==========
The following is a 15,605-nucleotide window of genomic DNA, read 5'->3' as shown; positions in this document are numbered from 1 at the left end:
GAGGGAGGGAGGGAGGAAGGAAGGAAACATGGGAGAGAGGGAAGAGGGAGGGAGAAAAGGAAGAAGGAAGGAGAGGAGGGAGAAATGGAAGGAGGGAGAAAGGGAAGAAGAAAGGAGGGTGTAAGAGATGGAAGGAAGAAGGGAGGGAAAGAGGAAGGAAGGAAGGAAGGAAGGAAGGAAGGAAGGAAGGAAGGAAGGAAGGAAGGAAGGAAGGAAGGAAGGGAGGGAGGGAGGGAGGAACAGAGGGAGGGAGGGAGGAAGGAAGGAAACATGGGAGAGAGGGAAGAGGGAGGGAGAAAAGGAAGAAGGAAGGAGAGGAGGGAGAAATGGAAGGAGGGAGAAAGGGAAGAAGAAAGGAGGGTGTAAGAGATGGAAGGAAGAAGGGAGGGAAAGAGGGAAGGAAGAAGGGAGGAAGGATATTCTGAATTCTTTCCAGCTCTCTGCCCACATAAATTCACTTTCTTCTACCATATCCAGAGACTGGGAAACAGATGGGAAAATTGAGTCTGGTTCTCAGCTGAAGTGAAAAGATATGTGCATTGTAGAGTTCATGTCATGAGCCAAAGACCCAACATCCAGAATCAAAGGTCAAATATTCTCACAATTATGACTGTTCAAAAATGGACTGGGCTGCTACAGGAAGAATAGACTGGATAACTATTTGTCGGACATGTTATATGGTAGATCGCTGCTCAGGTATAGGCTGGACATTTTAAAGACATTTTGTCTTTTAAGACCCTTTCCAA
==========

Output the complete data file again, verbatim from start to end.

The following is a 15,605-nucleotide window of genomic DNA, read 5'->3' as shown; positions in this document are numbered from 1 at the left end:
GAGGGAGGGAGGGAGGAAGGAAGGAAACATGGGAGAGAGGGAAGAGGGAGGGAGAAAAGGAAGAAGGAAGGAGAGGAGGGAGAAATGGAAGGAGGGAGAAAGGGAAGAAGAAAGGAGGGTGTAAGAGATGGAAGGAAGAAGGGAGGGAAAGAGGAAGGAAGGAAGGAAGGAAGGAAGGAAGGAAGGAAGGAAGGAAGGAAGGAAGGAAGGAAGGAAGGAAGGGAGGGAGGGAGGGAGGAACAGAGGGAGGGAGGGAGGAAGGAAGGAAACATGGGAGAGAGGGAAGAGGGAGGGAGAAAAGGAAGAAGGAAGGAGAGGAGGGAGAAATGGAAGGAGGGAGAAAGGGAAGAAGAAAGGAGGGTGTAAGAGATGGAAGGAAGAAGGGAGGGAAAGAGGGAAGGAAGAAGGGAGGAAGGATATTCTGAATTCTTTCCAGCTCTCTGCCCACATAAATTCACTTTCTTCTACCATATCCAGAGACTGGGAAACAGATGGGAAAATTGAGTCTGGTTCTCAGCTGAAGTGAAAAGATATGTGCATTGTAGAGTTCATGTCATGAGCCAAAGACCCAACATCCAGAATCAAAGGTCAAATATTCTCACAATTATGACTGTTCAAAAATGGACTGGGCTGCTACAGGAAGAATAGACTGGATAACTATTTGTCGGACATGTTATATGGTAGATCGCTGCTCAGGTATAGGCTGGACATTTTAAAGACATTTTGTCTTTTAAGACCCTTTCCAA